“We’re lucky in London to have this amazing playground of opportunities; you can experience everything and find the best experts, you don’t have to compromise,” says Mauras-Cartier. This year he also plans to grow the range of wellbeing practitioners Akasha guests and members have access to by “selecting a new speciality every month and adding one or two ‘blank’ classes a week on that theme; introducing our community to new wellbeing techniques”.

Wellbeing community
Unlike many other fitness centres and private members clubs, Akasha has only one type of membership. “You’re a member, you have access to all the classes and all the spaces at any time, and you have a special discount on treatments and several day passes and that’s it,” Mauras-Cartier says. Right now there is room to grow the membership, though there will always be a cap. “At the moment, I have about 130 members. I think we can probably go up to 170 and then we’ll reassess.”

The membership is, he comments, a mixed group that includes “artists, models, designers, people working in fashion, PR and the film industry, and investment bankers. It’s very diverse which is great because you’re not always having the same conversations with your members.” What they do have in common, he says, is that they tend to “work fairly locally. Most of them are director, chief executive or vice president level. They often don’t have 9-5 jobs and they come in when they have space in their schedules.”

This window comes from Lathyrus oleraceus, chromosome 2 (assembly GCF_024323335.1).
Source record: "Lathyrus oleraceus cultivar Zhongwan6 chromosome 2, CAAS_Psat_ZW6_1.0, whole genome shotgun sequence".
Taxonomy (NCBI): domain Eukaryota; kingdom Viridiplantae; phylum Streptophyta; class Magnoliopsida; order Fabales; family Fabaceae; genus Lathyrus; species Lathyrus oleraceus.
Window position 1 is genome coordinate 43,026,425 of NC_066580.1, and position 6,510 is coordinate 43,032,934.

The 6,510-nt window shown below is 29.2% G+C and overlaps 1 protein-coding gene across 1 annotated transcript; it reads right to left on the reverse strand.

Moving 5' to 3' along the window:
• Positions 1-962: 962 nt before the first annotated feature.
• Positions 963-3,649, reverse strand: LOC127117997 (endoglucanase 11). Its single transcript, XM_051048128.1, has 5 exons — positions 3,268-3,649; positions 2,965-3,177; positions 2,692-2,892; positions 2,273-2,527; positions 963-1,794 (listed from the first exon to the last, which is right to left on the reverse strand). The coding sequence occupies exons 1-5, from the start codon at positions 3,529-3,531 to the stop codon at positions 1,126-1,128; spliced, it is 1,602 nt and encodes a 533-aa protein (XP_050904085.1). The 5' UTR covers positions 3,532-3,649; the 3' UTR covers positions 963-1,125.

While excellent service is naturally a priority, Mauras-Cartier says he has a “relaxed, friendly relationship” with most of his members and that a personal, genuine approach to dealing with guests and members is something he encourages in his team. “I think it’s very important in the luxury sector to be equipped to make conversation with people, and that’s something that a lot of people lack.” The in-house Akasha team numbers around 25 (going up to about 45 with freelancers and outside practitioners).